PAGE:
Royal National Lifeboat Institution (RNLI)

This year has seen the continuation of the assault on migrant communities by the Home Office. Priti Patel has sought to inject hysteria and falsehoods into a narrative dangerously spun by the far-right and embellished by the national press. The reality, of course, could not be more different. Many of those making the desperate trip to the UK are people who have been displaced by conflicts started or enflamed by British foreign policy. It has led to a media frenzy and histrionic right-wing meltdowns, into the middle of which sailed the RNLI with a simple message – that they’ll save anyone in need at sea. Its volunteers provide a 24-hour rescue service, working tirelessly to save hundreds of lives every year. 

Daytimers

Since forming in 2020 at the beginning of the pandemic, Daytimers has firmly established its name on the UK party scene. The DJ collective – made up of British South Asian creatives from all corners of the UK, with one member living across the pond in New Jersey – is dedicated to representing and changing perceptions of South Asian youth. Drawing on the rich heritage of the secret South Asian day raves of the ‘80s and ‘90s (hence the name ‘daytimers’), their sets fuse garage, hip-hop and bhangra – along with many more genres – to typically heaving dancefloors.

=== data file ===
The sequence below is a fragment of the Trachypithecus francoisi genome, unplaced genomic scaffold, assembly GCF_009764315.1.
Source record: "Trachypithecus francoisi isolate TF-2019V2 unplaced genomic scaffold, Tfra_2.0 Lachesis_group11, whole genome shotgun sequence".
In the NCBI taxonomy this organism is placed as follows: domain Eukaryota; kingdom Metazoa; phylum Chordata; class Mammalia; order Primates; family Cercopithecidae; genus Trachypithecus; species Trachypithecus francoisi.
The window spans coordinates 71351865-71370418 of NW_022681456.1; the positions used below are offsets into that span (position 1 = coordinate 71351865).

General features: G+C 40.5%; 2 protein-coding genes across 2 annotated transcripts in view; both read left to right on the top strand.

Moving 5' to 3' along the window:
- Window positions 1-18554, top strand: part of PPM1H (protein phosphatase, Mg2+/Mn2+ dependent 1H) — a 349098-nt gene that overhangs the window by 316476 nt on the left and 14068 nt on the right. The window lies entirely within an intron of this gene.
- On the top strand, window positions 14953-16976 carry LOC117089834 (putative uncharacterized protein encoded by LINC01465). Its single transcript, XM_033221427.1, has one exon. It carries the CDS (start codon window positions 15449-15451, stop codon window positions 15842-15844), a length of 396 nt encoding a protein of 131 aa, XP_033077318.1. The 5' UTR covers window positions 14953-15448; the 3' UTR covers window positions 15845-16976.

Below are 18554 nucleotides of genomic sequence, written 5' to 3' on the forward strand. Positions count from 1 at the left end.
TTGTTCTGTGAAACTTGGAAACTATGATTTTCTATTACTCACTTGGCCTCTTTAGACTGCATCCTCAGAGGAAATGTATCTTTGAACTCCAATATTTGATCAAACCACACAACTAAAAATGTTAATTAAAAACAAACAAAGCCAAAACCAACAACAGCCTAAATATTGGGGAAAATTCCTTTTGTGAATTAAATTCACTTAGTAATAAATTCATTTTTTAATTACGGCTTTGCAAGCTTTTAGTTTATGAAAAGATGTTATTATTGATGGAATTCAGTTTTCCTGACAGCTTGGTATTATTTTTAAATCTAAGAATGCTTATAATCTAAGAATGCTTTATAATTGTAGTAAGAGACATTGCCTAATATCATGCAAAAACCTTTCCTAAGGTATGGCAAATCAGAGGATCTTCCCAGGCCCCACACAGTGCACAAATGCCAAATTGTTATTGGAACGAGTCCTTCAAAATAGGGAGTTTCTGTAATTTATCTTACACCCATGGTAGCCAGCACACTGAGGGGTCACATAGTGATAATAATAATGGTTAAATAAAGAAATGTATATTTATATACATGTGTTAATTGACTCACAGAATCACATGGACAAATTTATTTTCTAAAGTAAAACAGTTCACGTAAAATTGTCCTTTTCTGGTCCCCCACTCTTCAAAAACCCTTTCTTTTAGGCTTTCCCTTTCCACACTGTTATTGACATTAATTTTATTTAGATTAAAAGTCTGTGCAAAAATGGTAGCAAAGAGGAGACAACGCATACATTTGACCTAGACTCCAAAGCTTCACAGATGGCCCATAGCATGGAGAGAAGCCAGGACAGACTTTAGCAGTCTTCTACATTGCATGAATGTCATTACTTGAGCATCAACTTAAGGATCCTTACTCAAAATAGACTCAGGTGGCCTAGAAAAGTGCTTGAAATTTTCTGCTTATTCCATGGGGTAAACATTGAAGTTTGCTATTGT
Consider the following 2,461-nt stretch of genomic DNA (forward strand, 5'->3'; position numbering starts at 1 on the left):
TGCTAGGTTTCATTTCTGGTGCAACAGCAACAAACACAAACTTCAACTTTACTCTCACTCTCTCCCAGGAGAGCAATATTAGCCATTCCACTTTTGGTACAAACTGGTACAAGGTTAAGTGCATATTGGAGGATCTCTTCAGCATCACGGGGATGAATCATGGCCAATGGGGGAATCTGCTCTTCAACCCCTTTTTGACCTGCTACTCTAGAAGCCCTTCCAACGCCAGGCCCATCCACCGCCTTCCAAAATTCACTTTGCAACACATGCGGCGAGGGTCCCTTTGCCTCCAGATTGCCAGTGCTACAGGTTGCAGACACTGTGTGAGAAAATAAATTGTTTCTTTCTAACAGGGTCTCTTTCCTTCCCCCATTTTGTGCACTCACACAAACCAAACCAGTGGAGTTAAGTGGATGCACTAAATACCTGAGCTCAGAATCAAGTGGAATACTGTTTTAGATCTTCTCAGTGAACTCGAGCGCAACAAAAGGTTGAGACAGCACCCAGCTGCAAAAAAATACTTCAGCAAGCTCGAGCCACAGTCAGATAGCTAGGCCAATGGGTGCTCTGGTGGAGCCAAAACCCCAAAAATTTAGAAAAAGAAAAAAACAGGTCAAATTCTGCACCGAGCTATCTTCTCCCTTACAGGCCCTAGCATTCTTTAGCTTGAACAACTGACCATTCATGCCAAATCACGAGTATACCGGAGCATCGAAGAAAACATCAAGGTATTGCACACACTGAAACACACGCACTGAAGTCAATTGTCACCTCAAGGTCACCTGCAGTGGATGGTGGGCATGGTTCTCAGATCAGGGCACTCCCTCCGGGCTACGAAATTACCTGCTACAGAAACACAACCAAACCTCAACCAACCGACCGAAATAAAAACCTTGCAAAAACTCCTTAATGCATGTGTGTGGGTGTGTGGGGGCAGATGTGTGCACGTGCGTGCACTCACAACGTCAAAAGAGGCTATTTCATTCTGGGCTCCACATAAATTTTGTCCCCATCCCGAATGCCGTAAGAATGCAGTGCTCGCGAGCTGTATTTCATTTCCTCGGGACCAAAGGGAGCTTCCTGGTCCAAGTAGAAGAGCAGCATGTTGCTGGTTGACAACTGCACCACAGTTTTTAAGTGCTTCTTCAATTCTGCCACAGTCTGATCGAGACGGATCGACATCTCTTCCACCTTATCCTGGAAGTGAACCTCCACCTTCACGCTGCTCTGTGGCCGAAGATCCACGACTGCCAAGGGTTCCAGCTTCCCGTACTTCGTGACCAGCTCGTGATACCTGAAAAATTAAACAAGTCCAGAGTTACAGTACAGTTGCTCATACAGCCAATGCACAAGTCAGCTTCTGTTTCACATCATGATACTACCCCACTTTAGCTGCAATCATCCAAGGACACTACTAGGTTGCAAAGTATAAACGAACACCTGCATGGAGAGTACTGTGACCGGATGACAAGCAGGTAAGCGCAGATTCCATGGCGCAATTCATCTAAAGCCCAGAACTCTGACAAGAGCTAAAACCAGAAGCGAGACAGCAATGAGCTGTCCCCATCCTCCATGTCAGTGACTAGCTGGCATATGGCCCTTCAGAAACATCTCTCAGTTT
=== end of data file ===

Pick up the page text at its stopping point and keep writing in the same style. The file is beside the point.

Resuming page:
In May, No ID, and Chalo, Daytimers held Dialled Ina festival celebrating the best of the new South Asian underground – which will be returning in 2022. “Next year we aim to work with even more collectives outside of the diaspora making sure that we continue to empower communities and people who may not really have a seat at the table,” Daytimers say. “The original Daytimers parties were built alongside other communities and we want to keep that tradition alive.” 

Bimini Bon Boulash

Since exploding onto our screens as one of the breakout stars of the second season of RuPaul’s Drag Race UK, Bimini has become something a household name. Arguably Great Yarmouth’s most famous export, the star captured hearts with her incredible looks and infectious positivity, sending fans into uproar when she didn’t snatch the crown.

Since then, she’s become a bestselling author with the release of her debut Release the Beast: a Drag Queen’s Guide to Life (Penguin), walked runways, starred in fashion shoots, released a single and stormed the world, all while fighting the good fight.

Skatepal

Since 2013, Skatepal’s ongoing presence and award-winning projects have reached hundreds of young people across the West Bank. They work with communities affected by the ongoing conflict, facing severely limited access to cultural, educational and sporting opportunities.